In 1971, 20-year-old Frederick Barrett and an accomplice were hitchhiking when Carl Ardolino picked them up. At some point in the ride, Barrett and a friend attacked Ardolino and started choking him. Then they dragged him to a ditch and drowned him by holding his head under the water.
Barrett was given a life sentence at Union Correctional Institution in Raiford, Florida. Then, in August 1979, there was a power outage, and Barrett took his chance and ran for it. He climbed three large fences and was free. On the outside, he traveled around to different states before ending up in a remote area of Colorado, where he lived in a makeshift cabin. He lived there for decades without drawing any attention to himself.
In 2009, the state of Florida started a task force to look for wanted fugitives and, using public records and databases, they found out that Barrett’s name was now Neil Metzler and he was living in Colorado. On July 27, 2011, US Marshals wearing Forest Service uniforms approached the cabin and pretended to talk to Barrett about fire safety. Once they identified the tattoo that Barrett was known to have, he was arrested.
When the police looked around the house, they found some weapons and a small patch of marijuana. Barrett was sent back to Florida to finish his term, plus additional charges for the escape, the guns, and the marijuana farm.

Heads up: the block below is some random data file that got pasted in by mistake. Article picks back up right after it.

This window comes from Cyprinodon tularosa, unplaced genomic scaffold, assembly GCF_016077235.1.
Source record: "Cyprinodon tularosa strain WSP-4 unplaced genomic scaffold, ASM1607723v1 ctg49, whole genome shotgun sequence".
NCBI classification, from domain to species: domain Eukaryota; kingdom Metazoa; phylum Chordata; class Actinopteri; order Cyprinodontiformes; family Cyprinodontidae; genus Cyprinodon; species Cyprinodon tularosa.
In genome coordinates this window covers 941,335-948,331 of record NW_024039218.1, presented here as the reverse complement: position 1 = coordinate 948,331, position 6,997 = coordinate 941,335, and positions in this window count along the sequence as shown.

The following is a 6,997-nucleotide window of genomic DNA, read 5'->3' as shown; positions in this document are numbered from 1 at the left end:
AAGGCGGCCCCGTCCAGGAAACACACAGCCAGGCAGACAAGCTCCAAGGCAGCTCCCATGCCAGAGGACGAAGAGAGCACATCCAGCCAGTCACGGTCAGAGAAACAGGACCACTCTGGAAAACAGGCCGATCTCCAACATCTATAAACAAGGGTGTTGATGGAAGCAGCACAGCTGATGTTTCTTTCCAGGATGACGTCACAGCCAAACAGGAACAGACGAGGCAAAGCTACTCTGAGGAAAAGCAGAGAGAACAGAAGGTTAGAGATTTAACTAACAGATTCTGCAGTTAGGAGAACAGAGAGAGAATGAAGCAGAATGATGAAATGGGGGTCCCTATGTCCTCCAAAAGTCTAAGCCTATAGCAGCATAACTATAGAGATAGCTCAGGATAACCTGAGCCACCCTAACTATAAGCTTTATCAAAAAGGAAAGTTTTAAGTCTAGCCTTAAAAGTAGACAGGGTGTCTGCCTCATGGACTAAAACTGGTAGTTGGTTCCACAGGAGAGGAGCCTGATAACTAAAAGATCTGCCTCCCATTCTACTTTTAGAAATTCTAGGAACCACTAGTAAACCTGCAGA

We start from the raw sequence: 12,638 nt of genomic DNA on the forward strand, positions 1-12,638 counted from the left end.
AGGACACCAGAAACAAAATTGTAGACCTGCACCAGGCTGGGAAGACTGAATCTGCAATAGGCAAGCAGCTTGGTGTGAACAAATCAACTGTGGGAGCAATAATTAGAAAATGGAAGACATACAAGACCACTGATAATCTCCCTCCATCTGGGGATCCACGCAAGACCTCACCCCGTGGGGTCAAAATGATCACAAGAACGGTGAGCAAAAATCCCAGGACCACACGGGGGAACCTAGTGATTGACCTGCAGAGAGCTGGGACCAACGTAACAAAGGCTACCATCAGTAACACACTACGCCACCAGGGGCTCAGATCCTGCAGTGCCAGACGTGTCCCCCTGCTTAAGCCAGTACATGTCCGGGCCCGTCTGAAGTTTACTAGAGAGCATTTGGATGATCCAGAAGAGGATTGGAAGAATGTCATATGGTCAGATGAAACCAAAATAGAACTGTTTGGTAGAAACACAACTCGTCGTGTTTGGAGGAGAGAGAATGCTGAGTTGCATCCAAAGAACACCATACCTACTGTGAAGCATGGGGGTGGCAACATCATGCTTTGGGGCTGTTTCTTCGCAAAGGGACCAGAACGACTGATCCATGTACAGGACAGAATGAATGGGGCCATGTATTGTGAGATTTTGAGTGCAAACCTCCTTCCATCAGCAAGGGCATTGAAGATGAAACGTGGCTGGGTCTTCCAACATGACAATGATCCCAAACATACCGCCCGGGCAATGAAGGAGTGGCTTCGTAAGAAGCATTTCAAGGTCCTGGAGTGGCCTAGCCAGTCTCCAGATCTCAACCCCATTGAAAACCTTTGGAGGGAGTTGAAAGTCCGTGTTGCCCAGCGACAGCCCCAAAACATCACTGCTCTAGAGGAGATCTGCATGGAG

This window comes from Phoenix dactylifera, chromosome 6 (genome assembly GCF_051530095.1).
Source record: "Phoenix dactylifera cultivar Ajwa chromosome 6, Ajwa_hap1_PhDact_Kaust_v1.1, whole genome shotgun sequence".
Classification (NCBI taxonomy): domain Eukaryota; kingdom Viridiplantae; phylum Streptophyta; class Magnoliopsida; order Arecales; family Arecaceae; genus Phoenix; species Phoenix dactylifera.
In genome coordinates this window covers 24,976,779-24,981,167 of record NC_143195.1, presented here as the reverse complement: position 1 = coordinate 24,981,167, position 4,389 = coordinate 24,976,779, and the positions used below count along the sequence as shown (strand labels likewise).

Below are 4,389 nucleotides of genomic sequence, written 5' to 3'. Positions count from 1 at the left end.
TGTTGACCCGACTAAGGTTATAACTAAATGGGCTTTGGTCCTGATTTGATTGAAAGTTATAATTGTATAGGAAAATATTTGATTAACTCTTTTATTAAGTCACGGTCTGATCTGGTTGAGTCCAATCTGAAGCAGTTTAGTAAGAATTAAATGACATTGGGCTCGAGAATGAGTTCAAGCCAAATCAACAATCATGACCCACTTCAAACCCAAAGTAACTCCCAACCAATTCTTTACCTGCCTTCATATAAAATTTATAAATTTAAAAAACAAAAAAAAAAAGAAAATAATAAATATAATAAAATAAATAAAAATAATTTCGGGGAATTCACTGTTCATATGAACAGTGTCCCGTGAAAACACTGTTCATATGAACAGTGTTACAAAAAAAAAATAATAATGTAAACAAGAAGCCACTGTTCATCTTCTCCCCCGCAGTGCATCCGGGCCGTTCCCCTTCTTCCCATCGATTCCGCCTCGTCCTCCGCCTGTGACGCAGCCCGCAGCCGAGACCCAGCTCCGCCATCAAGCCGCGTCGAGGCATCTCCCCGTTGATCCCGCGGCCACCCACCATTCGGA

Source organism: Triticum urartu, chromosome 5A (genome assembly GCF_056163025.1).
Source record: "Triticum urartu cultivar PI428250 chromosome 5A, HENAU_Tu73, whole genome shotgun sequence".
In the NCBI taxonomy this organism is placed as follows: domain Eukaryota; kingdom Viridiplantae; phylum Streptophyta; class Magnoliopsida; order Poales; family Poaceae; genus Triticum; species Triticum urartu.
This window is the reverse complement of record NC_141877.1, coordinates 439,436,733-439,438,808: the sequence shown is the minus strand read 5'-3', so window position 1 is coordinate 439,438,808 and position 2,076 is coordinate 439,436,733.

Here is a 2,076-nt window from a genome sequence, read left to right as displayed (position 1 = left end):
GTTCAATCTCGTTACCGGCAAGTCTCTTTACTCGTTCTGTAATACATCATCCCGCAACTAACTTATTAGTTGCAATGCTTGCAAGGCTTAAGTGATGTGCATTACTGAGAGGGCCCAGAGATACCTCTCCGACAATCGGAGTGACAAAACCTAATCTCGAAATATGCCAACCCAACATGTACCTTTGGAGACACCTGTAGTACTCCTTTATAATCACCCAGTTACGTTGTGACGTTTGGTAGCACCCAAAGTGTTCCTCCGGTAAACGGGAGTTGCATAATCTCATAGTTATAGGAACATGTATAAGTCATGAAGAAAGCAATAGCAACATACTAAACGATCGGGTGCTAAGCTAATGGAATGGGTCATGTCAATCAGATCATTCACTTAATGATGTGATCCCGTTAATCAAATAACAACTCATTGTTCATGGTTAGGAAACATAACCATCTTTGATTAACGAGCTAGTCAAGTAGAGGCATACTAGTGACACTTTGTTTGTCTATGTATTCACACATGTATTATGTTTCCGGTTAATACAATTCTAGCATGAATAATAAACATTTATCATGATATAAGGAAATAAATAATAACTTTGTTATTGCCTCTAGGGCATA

In 1954, 29-year-old John Kalasansky was sent to work on a prison farm in Green Springs, Ohio after he was convicted of being involved in a robbery at a convenience store in Cleveland. During the robbery, the store clerk was injured, but the wound wasn’t fatal.
Kalasansky was given a sentence of 10–25 years. He later said that he had no idea when he was going to get a chance to apply for parole, so in 1959, after five years in prison, he decided to escape. He fled the farm and was able to hitch a ride to Toledo. Once there, he changed his name to John Kalasoski, and he lived at the Salvation Army before securing a job as a truck driver. He cut all his ties from his past and never contacted his brothers, sisters, or even his son. Seven years after escaping from prison, he met the woman who would become his wife, then retired from his job sometime in the 1980s.
It wasn’t until December 11, 1992, 33 years after he escaped from prison, that Kalasansky’s past caught up with him. The revelation shocked his neighbors and wife, who had no idea that he was a wanted fugitive
6Paula Eileen Carroll
In 1975, 22-year-old Paula Eileen Carroll was sentenced to five years for theft and was sent to the Lowell Correctional Institution in Ocala, Florida. Forty-seven days into her sentence, Carroll escaped. It’s still unclear how she escaped—she was there when a guard checked the sleeping inmates but was missing an hour later.
Once on the outside, she adopted the name Sharon Edwards and used the social security number of a Sharon Edwards who lived in West Virginia. Carroll settled in Melbourne, Florida, where she met her husband and had three sons. She was involved in her sons’ Boy Scout fundraising and tended to her garden. As the years went on, she became a grandmother.
That was until April 20, 2010, when Carroll was recaptured after 34 years on the lam. She was turned in by an anonymous tipster, who claimed that Carroll wasn’t who she said she was.
She spent 11 months in prison, was released in 2011, and has since re-connected with the family members whom she lost touch with after her prison break.